Beginning with the release of his 9th and 10th studio albums “Addò” (1996) and “O-issa” (1999), Enzo discovered a missing piece of his artistic mosaic that allowed him to express himself as never before. The albums were both produced on the Rome-based “Compagnia Nuove Indye” music label and featured a “reggae-like” and “folk-influenced” world beat that complemented his textual compositions. He actively sought collaborations with both local and international progressive artists and found willing participants in Rome-based folk-rock group “Nidi d’Arac” and Guinean ethno-world musician and singer “Mory Kanté.” Enzo began the start of the new millennium by researching the music and culture of “The Bottari,” who are olive barrel percussionists located in southern Italy, specifically in the village of Portico di Caserta. Their origins dated back to medieval times when their ritual of barrel beating was used to ward off evil spirits. Enzo found a way to incorporate their pulsating rhythms into his jazz-inspired, Mediterranean blues. The albums “Salvamm ‘o munno” (2004) and “Festa, farina e forca” (2007) were the result of his diligence and were landmark recordings that garnered international acclaim and commercial appeal.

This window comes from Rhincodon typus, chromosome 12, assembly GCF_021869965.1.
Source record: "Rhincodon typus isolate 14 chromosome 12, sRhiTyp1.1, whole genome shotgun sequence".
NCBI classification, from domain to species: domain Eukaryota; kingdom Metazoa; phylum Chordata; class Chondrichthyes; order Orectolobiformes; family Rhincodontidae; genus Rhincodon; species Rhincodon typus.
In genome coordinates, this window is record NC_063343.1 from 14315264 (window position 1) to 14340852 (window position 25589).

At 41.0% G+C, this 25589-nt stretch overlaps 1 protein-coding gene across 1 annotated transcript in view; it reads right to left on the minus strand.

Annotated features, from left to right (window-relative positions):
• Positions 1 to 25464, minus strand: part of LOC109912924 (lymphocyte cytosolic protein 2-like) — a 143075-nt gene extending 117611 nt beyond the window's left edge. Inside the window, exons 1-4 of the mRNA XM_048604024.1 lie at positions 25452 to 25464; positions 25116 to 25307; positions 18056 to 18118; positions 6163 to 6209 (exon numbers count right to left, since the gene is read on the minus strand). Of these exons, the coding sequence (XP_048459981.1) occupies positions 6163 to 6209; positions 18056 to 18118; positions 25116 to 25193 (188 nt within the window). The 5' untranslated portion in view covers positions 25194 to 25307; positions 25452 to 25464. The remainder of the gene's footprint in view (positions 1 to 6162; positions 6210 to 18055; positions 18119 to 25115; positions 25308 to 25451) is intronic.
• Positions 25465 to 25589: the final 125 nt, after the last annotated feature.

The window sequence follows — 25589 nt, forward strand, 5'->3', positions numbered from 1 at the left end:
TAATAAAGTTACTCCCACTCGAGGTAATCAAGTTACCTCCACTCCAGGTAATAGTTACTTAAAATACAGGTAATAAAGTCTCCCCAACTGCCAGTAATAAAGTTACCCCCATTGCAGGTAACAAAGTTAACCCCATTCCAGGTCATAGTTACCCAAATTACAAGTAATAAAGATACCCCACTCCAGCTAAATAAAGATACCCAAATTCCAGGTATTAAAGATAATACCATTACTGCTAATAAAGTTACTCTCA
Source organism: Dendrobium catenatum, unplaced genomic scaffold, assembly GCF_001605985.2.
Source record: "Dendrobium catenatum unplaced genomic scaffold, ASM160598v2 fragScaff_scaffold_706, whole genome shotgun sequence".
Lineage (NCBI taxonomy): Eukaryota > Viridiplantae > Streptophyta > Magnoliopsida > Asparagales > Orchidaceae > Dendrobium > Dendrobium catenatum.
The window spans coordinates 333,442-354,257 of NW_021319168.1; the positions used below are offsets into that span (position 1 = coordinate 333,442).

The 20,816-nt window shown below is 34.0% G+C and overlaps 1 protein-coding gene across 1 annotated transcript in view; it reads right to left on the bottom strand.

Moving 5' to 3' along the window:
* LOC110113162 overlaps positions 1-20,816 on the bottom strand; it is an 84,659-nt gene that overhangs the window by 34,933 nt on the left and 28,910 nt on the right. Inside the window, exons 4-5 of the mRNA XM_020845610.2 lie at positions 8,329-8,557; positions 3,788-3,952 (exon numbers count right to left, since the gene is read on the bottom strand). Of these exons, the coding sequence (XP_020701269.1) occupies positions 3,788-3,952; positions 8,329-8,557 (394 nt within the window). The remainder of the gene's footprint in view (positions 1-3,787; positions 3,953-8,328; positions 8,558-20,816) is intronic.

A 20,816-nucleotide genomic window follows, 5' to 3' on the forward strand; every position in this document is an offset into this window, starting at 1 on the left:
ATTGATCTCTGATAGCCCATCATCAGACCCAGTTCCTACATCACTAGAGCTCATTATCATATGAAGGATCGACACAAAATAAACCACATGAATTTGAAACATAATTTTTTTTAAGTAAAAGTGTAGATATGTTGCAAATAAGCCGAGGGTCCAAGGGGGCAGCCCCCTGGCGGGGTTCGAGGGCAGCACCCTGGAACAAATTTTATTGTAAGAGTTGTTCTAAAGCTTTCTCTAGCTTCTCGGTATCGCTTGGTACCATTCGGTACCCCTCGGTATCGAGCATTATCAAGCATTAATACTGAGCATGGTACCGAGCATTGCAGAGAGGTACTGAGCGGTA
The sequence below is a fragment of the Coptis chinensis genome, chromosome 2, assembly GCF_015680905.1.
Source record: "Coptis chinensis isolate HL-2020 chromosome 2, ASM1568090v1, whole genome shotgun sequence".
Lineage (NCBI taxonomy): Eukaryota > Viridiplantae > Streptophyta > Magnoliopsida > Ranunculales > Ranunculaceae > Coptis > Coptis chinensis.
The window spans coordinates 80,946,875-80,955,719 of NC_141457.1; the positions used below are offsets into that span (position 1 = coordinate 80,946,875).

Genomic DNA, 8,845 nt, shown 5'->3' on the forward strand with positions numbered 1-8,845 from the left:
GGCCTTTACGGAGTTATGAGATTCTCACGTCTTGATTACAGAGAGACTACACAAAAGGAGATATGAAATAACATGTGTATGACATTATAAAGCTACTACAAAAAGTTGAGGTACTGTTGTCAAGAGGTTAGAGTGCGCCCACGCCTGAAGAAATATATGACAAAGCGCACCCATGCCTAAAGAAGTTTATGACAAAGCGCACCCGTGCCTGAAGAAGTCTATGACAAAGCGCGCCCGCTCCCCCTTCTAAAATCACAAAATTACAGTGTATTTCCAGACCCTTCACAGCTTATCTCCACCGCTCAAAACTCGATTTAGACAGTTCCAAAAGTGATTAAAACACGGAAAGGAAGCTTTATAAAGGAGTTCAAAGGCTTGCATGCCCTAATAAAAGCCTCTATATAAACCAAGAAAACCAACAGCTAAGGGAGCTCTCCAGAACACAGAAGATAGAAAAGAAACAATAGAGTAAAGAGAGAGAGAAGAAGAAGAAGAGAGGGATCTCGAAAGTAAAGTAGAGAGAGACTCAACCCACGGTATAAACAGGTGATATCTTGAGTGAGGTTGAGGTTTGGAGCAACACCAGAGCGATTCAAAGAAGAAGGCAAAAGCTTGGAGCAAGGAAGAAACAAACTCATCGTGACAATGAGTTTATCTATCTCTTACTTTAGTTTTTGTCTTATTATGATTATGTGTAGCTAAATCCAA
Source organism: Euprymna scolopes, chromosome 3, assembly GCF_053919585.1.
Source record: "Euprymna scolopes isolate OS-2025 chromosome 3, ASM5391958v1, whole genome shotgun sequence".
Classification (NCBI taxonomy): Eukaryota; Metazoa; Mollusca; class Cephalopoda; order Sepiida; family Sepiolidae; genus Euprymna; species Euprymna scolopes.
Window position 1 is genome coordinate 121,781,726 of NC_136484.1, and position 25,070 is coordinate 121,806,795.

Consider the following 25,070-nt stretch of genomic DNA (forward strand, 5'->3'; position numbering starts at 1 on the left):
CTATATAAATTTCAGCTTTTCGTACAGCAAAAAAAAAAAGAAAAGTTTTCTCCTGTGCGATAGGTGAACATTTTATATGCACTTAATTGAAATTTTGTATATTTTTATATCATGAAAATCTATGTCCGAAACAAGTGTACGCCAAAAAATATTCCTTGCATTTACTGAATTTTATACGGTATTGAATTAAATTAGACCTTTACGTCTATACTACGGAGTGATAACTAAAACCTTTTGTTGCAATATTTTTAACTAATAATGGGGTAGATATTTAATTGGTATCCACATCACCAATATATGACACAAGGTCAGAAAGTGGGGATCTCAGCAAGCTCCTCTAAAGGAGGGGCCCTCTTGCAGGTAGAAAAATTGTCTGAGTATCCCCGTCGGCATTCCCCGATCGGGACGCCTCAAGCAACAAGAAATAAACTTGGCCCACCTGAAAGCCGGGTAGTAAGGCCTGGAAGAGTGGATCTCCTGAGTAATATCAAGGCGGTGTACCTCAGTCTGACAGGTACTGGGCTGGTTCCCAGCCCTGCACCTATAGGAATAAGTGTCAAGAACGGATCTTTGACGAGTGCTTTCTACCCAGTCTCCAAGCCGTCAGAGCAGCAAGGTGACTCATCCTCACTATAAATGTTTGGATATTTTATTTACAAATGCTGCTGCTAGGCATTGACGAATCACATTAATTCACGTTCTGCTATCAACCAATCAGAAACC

His most recent recordings “Napoletana” (2009), “Black Tarantella” (2012) and “Lotto infinito” (2016) signaled his ascension into the “upper levels” of the recording industry as established artists such as Renato Zero, Giorgia, Alessandro Mannarino, Francesco De Gregori, Francesco Guccini, Franco Battiato, Raiz, and Mauro Pagani were among the dozens to collaborate on these recordings. For more information you can visit his webpage at www.enzoavitabile.it.
Photo courtesy of www.enzoavitabile.it